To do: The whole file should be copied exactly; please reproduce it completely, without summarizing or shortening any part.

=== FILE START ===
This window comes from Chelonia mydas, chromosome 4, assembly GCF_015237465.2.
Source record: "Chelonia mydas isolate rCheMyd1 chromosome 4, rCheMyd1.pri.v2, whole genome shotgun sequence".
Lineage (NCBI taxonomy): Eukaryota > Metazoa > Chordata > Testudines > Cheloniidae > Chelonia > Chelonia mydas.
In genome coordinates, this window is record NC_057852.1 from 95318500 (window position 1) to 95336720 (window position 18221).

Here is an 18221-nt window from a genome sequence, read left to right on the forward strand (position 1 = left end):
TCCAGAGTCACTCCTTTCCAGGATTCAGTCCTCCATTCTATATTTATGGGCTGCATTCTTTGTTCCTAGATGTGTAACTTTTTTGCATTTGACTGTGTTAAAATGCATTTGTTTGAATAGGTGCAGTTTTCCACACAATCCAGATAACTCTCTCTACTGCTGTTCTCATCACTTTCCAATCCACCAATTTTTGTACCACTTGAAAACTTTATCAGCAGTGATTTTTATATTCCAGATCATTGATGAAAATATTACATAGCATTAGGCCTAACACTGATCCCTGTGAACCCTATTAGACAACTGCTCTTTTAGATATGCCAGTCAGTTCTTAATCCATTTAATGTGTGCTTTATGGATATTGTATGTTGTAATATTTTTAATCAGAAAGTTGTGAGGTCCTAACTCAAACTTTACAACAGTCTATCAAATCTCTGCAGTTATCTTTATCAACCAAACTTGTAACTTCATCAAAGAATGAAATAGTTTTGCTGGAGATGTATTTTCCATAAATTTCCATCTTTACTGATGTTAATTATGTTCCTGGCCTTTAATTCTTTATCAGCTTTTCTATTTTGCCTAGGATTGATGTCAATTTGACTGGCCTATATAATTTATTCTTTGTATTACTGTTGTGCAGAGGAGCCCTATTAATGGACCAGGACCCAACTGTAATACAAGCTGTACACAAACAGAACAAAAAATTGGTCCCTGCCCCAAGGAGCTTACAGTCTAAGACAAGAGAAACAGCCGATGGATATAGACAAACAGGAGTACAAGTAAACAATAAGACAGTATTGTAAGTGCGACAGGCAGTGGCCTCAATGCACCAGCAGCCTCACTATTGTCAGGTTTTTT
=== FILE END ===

This window comes from Chelonia mydas, chromosome 4, assembly GCF_015237465.2.
Source record: "Chelonia mydas isolate rCheMyd1 chromosome 4, rCheMyd1.pri.v2, whole genome shotgun sequence".
Lineage (NCBI taxonomy): Eukaryota > Metazoa > Chordata > Testudines > Cheloniidae > Chelonia > Chelonia mydas.
In genome coordinates, this window is record NC_057852.1 from 95318500 (window position 1) to 95336720 (window position 18221).

Here is an 18221-nt window from a genome sequence, read left to right on the forward strand (position 1 = left end):
TCCAGAGTCACTCCTTTCCAGGATTCAGTCCTCCATTCTATATTTATGGGCTGCATTCTTTGTTCCTAGATGTGTAACTTTTTTGCATTTGACTGTGTTAAAATGCATTTGTTTGAATAGGTGCAGTTTTCCACACAATCCAGATAACTCTCTCTACTGCTGTTCTCATCACTTTCCAATCCACCAATTTTTGTACCACTTGAAAACTTTATCAGCAGTGATTTTTATATTCCAGATCATTGATGAAAATATTACATAGCATTAGGCCTAACACTGATCCCTGTGAACCCTATTAGACAACTGCTCTTTTAGATATGCCAGTCAGTTCTTAATCCATTTAATGTGTGCTTTATGGATATTGTATGTTGTAATATTTTTAATCAGAAAGTTGTGAGGTCCTAACTCAAACTTTACAACAGTCTATCAAATCTCTGCAGTTATCTTTATCAACCAAACTTGTAACTTCATCAAAGAATGAAATAGTTTTGCTGGAGATGTATTTTCCATAAATTTCCATCTTTACTGATGTTAATTATGTTCCTGGCCTTTAATTCTTTATCAGCTTTTCTATTTTGCCTAGGATTGATGTCAATTTGACTGGCCTATATAATTTATTCTTTGTATTACTGTTGTGCAGAGGAGCCCTATTAATGGACCAGGACCCAACTGTAATACAAGCTGTACACAAACAGAACAAAAAATTGGTCCCTGCCCCAAGGAGCTTACAGTCTAAGACAAGAGAAACAGCCGATGGATATAGACAAACAGGAGTACAAGTAAACAATAAGACAGTATTGTAAGTGCGACAGGCAGTGGCCTCAATGCACCAGCAGCCTCACTATTGTCAGGTTTTTT